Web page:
7. The Aging Trucks. There are still some very old trucks (lorries) on the road. In the last few years many larger more powerful trucks have been introduced onto the Malaysian roads but there are still plenty of the older ones around. You can recognise them as they often have either half a door or no door at all. These lorries usually travel slowly and going up a hill they travel so slowly the casual observer would be justified in thinking they have actually stopped so exercise caution when coming up behind a truck on a hill – the gap may close much more quickly than you expect. Trucks will sometimes break down and there will be no warning sign behind the truck such as a hazard sign or flashing lights. At night they may have no lights on particularly if the engine has packed up. One expatriate wife was killed when she drove into the back of one of these stalled trucks.

8. Joining The Major Road. One of the most common practices in Malaysia is not to pause when coming out of a side road. It would be fair to say that in Malaysia many drivers ask themselves only one question – can that driver stop his car before hitting me if I don’t stop and pull out in front of him. If the answer is “Yes” then many will keep going. So do not be surprised when a car suddenly approaches a side street in front of you and does not even pause before pulling out in front of your car.

9. The Highway – Long Distance Buses. Long distance buses pose another problem. The upgrading of most bus fleets has substantially reduced the belching black fumes they used to emit but the drivers sometimes seem to be just as bad. Some still drive as though their size justifies any action they take. Sadly this country experiences quite a regular number of terrible bus accidents which suggests that more work needs to be done on either the quality of the buses or the drivers or both. It is not at all uncommon for buses to decide to overtake when they choose without consideration for you approaching rapidly in the fast lane. Of course it’s not just buses that do this but they can be more intimidating.

10. The Highway – Driving in the Fast Lane. Which is the fast lane? The answer of course is the right lane but some drivers, once they have settled into it, will not leave it and when you come up behind them, no end of horn blowing or flashing lights will move them. You will then have to decide whether to break the law and pass them on the inside or wait patiently behind them. Even those that know they should move back to the slow lane after overtaking will rarely move back until they have passed every vehicle in their field of vision. This can be rather frustrating but again horn blowing and flashing lights will rarely encourage them to move back until their mission is accomplished.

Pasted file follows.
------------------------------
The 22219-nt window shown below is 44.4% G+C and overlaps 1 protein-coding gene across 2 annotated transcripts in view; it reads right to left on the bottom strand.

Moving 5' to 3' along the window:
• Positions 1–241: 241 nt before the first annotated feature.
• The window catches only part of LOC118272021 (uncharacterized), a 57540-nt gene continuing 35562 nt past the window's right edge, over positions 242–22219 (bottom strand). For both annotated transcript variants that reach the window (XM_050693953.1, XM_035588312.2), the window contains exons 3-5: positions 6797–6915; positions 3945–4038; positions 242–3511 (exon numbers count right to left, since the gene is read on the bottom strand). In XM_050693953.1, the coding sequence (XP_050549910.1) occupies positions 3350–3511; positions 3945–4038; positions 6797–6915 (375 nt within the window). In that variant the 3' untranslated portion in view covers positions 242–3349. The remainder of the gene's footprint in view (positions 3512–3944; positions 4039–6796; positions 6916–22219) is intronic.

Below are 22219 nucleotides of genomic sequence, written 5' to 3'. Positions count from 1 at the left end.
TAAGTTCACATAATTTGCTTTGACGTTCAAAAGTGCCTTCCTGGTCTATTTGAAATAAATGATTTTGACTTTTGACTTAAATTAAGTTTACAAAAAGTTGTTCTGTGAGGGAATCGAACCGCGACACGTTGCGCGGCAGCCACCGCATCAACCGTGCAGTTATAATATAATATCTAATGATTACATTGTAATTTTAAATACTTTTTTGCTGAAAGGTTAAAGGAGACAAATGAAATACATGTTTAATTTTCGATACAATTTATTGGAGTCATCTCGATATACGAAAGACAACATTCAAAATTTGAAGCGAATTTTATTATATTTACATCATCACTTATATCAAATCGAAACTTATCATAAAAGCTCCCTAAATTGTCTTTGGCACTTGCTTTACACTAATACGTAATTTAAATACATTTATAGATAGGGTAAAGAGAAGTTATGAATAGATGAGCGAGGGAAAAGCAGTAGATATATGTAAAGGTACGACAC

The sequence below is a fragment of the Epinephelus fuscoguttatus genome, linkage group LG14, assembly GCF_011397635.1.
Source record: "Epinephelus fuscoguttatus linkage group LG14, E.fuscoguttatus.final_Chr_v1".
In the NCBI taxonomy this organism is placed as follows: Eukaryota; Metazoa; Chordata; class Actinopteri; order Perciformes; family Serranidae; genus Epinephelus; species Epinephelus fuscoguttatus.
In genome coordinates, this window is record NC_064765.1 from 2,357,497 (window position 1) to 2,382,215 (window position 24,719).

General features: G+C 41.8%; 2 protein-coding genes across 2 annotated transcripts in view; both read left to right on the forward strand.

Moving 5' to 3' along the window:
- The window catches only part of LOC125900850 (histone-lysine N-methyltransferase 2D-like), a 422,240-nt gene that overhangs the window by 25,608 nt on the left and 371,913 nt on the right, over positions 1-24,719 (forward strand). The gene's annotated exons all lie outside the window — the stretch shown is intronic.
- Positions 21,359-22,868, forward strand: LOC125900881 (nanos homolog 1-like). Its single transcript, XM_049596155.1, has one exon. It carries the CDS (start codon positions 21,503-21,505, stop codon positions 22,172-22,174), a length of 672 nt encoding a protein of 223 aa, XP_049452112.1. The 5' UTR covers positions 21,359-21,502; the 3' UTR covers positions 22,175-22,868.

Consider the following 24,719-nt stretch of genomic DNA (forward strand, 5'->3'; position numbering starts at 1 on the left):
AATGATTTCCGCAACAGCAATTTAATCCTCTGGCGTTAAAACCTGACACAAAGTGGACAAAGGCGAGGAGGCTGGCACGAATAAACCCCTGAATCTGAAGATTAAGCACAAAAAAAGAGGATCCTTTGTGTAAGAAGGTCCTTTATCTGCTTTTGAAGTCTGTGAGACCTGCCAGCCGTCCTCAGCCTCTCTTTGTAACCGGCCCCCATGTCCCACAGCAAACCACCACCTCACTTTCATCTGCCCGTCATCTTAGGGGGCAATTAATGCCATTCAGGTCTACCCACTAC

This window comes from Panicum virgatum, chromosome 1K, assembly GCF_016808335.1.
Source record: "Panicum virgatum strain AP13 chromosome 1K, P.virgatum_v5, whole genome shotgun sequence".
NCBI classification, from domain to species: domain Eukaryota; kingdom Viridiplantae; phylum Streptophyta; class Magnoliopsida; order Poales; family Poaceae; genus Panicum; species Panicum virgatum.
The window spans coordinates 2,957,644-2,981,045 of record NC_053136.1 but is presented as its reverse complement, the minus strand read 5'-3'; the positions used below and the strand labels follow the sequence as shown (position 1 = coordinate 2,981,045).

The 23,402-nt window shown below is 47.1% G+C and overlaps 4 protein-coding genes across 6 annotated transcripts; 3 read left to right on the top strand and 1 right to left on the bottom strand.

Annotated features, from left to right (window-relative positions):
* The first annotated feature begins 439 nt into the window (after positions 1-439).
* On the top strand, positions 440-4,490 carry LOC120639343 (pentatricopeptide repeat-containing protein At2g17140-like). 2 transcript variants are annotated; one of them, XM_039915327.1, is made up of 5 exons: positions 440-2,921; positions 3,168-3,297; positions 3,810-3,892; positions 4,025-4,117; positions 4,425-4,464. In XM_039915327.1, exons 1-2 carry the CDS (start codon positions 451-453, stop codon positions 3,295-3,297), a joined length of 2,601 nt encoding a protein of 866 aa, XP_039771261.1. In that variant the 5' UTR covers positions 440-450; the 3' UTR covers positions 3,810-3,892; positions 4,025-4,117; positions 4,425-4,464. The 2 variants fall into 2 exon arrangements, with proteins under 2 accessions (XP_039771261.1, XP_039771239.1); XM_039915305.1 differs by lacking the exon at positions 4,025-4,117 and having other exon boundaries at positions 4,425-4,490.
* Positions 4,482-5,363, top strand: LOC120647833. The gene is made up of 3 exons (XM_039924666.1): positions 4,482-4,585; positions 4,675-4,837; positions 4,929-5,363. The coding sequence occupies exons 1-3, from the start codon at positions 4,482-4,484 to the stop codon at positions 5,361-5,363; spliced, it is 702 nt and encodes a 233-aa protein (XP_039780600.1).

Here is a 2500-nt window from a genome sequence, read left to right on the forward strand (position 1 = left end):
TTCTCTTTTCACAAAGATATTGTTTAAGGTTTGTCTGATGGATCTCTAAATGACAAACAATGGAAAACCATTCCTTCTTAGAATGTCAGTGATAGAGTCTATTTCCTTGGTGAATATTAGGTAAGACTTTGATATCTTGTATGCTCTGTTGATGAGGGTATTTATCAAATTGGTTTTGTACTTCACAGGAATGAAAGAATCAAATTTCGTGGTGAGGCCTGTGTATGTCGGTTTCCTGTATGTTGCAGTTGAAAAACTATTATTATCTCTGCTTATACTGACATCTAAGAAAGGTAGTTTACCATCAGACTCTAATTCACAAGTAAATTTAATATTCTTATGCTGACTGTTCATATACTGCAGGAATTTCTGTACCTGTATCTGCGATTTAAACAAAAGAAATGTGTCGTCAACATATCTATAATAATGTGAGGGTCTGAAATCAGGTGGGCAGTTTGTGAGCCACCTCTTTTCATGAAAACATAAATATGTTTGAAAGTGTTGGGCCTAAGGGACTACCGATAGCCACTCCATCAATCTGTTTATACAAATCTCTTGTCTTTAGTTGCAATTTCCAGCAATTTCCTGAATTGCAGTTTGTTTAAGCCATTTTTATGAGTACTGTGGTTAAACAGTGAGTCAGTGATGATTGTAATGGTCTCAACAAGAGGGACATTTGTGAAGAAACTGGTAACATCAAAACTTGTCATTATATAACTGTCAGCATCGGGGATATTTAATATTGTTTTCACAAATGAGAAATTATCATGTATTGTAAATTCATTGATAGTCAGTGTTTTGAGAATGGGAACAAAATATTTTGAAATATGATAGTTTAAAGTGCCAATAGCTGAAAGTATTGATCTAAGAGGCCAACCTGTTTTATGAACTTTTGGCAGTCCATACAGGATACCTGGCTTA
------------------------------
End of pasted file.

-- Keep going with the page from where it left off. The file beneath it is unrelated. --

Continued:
11. Passing on the Inside. It is not uncommon for some drivers on motorways who confront the above two practices, to not even attempt to get the vehicle in front to move out of the fast lane. They will just pass on the inside without indicating their presence at all so if you find that you are returning to the slow lane a little later than you should have done always check the inside lane or you may end up being hit. This rule is equally important on other roads and especially when turning left as motorbikes can often appear from nowhere in your inside lane.

12. Blinking Hazard Lights Doesn’t Mean I’ve Stopped. In many counties putting on all four blinking lights indicates that you have stopped your car. In Malaysia it is quite common for drivers to do this when they drive slowly in heavy rain, apparently at one time the government suggested this. Some motorists will also put on their hazard lights in preference to side lights when they enter a tunnel.

13. Two Laws that May be Different from Your Own Country. In many countries you can use a hand phone while driving. In Malaysia this is against the law and only hand-free kits are permitted. The other law which is different from some countries (like the United States) is that you are not permitted to turn (left) at a red light.

14. Drive Around the City During Major Festive Holidays. One time when it is wise to stay off the highways is during Hari Raya and Chinese New Year when hundreds of thousands of Malaysians “balik kampong” meaning return to the village. Although some fly and many take the train, the roads also fill up. Those that see these holidays as a chance to discover the countryside may find the speed of progress gives them more time than they wish to examine the landscape. This is a good time to drive around the city for some sightseeing and photography because you should find the city streets pleasantly deserted.